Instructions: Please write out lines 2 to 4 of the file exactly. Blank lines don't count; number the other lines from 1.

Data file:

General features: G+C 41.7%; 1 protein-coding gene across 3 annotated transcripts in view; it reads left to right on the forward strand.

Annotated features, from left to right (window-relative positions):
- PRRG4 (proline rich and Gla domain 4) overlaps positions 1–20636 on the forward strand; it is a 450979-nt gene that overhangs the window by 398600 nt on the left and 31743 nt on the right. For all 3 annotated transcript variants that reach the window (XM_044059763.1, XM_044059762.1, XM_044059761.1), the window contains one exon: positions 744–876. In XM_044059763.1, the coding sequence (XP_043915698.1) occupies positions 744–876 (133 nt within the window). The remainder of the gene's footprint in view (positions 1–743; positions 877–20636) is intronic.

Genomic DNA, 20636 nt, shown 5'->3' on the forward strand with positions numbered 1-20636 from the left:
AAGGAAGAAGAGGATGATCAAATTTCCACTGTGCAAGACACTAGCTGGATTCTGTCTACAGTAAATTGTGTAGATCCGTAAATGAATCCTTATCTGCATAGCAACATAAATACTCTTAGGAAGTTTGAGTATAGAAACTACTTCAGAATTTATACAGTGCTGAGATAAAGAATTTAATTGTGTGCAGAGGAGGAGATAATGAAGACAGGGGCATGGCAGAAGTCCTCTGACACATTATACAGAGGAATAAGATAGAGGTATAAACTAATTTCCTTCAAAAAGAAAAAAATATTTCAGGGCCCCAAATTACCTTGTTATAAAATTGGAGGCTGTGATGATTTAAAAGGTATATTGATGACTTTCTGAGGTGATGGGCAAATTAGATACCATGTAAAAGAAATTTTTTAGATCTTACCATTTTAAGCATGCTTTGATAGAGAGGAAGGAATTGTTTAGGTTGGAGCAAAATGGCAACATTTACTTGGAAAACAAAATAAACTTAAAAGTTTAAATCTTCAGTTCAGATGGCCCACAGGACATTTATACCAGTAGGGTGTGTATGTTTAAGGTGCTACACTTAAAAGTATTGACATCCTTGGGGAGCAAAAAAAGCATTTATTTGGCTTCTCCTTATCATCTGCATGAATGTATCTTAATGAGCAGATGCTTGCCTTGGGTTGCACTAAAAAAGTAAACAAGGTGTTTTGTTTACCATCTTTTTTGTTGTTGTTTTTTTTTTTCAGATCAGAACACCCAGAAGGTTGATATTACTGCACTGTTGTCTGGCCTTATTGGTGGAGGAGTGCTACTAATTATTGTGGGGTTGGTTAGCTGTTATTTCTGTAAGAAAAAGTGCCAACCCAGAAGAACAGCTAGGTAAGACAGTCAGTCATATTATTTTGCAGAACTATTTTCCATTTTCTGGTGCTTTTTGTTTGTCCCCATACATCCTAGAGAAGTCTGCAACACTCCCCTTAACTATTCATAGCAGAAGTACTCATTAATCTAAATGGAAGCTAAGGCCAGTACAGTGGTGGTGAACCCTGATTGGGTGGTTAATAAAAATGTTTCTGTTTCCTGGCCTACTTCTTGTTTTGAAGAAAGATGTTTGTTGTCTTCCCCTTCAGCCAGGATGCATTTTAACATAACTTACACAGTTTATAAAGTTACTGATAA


Annotated features, from left to right (window-relative positions):
- PRRG4 (proline rich and Gla domain 4) overlaps positions 1–20636 on the forward strand; it is a 450979-nt gene that overhangs the window by 398600 nt on the left and 31743 nt on the right. For all 3 annotated transcript variants that reach the window (XM_044059763.1, XM_044059762.1, XM_044059761.1), the window contains one exon: positions 744–876. In XM_044059763.1, the coding sequence (XP_043915698.1) occupies positions 744–876 (133 nt within the window). The remainder of the gene's footprint in view (positions 1–743; positions 877–20636) is intronic.

Genomic DNA, 20636 nt, shown 5'->3' on the forward strand with positions numbered 1-20636 from the left: